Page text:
×
Page 194

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Appendix E Global Instruments and Activities Relevant to Ocean Plastic Pollution By 2000, there have been five binding international ocean plastic pollution polices that addressed maritime sources of pollution (Karasik et al. 2020). Since 2000, there have been 28 nonbinding international policies (“soft law”) addressing land-based sources (Karasik et al. 2020). “However, there are no agreed-upon global, binding, specific, and measurable targets to reduce plastic pollution” (Karasik et al 2020). In 2021, there is growing momentum and support for strengthening existing instruments and for the negotiation of a global convention on plastics and plastic pollution. 188 Prepublication Copy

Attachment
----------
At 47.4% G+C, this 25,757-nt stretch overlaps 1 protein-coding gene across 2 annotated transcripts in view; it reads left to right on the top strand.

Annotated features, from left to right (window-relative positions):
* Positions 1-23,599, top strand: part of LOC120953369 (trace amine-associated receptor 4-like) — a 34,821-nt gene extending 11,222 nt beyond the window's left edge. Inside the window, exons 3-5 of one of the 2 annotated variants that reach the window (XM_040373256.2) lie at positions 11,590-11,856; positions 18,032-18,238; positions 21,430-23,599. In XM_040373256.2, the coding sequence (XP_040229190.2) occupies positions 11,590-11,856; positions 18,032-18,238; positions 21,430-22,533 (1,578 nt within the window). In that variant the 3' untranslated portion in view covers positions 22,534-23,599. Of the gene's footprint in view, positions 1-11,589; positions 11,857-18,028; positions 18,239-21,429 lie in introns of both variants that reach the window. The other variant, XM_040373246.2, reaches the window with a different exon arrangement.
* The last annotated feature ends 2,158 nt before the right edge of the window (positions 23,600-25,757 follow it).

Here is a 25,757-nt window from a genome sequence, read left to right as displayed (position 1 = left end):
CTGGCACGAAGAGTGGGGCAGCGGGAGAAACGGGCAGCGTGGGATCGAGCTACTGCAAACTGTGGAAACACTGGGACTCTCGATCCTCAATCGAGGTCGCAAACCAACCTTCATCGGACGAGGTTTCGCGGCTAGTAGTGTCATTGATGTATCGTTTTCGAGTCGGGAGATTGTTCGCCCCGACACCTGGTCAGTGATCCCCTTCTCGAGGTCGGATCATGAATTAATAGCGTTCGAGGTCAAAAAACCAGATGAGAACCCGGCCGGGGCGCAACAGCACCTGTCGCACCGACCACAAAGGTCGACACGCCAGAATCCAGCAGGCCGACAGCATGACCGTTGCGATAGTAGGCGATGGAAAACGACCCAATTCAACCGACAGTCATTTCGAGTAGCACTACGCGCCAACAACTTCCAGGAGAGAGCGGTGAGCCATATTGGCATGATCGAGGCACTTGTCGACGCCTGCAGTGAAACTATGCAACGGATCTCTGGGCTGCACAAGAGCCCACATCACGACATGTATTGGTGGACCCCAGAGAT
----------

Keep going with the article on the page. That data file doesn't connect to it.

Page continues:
Global or Regional Organization Legal Instrument and Relevant Coverage Prepublication Copy Focus: Plastic Pollution United Nations General Assembly 2012 UNGA Resolutiona (UNGA) 2015 UNGA Resolution 70/1 Sustainable Development. Agreed on 2030 Agenda for Sustainable Development and set Sustainable Development Goals (SDGs), which include a target (SDG 14.1) that member states should “by 2025, prevent and significantly reduce marine pollution of all kinds, in particular from land-based activities, including marine debris and nutrient pollution.” 2021-2022 (Under Discussion) Global Convention on Plastics and Plastic Pollution. United Nations Environmental Assembly (UNEA) conducting discussions on a “Convention on Plastics and Plastic Pollution” based on the Montreal Protocol (see below); supported also by 2021 G7 communique. United Nations Environment Programme 2011: The Honolulu Strategy: A Global Framework for Prevention and Management of Marine Debrisb (UNEP, (UNEP) National Oceanic and Atmospheric Administration). 3 major goals: • Goal A: Reduced amount and impact of land-based sources of marine debris introduced into the sea • Goal B: Reduced amount and impact of sea-based sources of marine debris • Goal C: Reduced amount and impact of accumulated marine debris on shorelines, in benthic habitats, and in pelagic waters 3 “extremely important” issues were deemed beyond the scope of this strategy and needed to be addressed holistically: • Zero target for marine debris creation • Integrated solid waste management • Extended producer responsibility United Nations Environmental Assembly 2014: UNEA/Resolution 1/6 “Marine Plastic Debris and Microplastics” (UNEA) 2016: UNEA Resolution 2/11 “Marine Plastic Litter and Microplastics” 2017: Report—Finds the “absence of an institution with a mandate to coordinate existing efforts, lack of legally binding instruments in key regions to manage marine plastic pollution originating from land, and limited industry due diligence and lack of global design standards to mitigate plastic pollution hamper effective international management of plastics.”c (Continued) 189